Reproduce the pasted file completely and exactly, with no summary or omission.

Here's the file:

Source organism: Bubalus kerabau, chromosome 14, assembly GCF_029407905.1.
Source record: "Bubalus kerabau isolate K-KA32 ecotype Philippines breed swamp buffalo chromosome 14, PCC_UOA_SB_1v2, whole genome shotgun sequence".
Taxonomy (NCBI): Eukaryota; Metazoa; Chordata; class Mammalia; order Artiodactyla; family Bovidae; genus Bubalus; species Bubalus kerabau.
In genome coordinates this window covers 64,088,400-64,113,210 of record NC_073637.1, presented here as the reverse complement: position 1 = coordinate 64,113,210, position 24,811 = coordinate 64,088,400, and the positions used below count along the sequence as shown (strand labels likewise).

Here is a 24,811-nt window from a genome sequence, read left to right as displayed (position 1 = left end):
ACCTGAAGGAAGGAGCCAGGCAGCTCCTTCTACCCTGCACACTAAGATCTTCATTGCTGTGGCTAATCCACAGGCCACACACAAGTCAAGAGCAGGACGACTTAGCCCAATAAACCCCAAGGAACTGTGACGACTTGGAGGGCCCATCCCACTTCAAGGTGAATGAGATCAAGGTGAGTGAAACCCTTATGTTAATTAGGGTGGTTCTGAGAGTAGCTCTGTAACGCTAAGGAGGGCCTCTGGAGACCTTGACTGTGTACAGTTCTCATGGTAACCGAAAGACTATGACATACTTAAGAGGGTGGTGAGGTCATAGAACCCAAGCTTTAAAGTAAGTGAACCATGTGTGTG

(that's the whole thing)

Source organism: Bubalus kerabau, chromosome 14, assembly GCF_029407905.1.
Source record: "Bubalus kerabau isolate K-KA32 ecotype Philippines breed swamp buffalo chromosome 14, PCC_UOA_SB_1v2, whole genome shotgun sequence".
Taxonomy (NCBI): Eukaryota; Metazoa; Chordata; class Mammalia; order Artiodactyla; family Bovidae; genus Bubalus; species Bubalus kerabau.
In genome coordinates this window covers 64,088,400-64,113,210 of record NC_073637.1, presented here as the reverse complement: position 1 = coordinate 64,113,210, position 24,811 = coordinate 64,088,400, and the positions used below count along the sequence as shown (strand labels likewise).

Here is a 24,811-nt window from a genome sequence, read left to right as displayed (position 1 = left end):
ACCTGAAGGAAGGAGCCAGGCAGCTCCTTCTACCCTGCACACTAAGATCTTCATTGCTGTGGCTAATCCACAGGCCACACACAAGTCAAGAGCAGGACGACTTAGCCCAATAAACCCCAAGGAACTGTGACGACTTGGAGGGCCCATCCCACTTCAAGGTGAATGAGATCAAGGTGAGTGAAACCCTTATGTTAATTAGGGTGGTTCTGAGAGTAGCTCTGTAACGCTAAGGAGGGCCTCTGGAGACCTTGACTGTGTACAGTTCTCATGGTAACCGAAAGACTATGACATACTTAAGAGGGTGGTGAGGTCATAGAACCCAAGCTTTAAAGTAAGTGAACCATGTGTGTG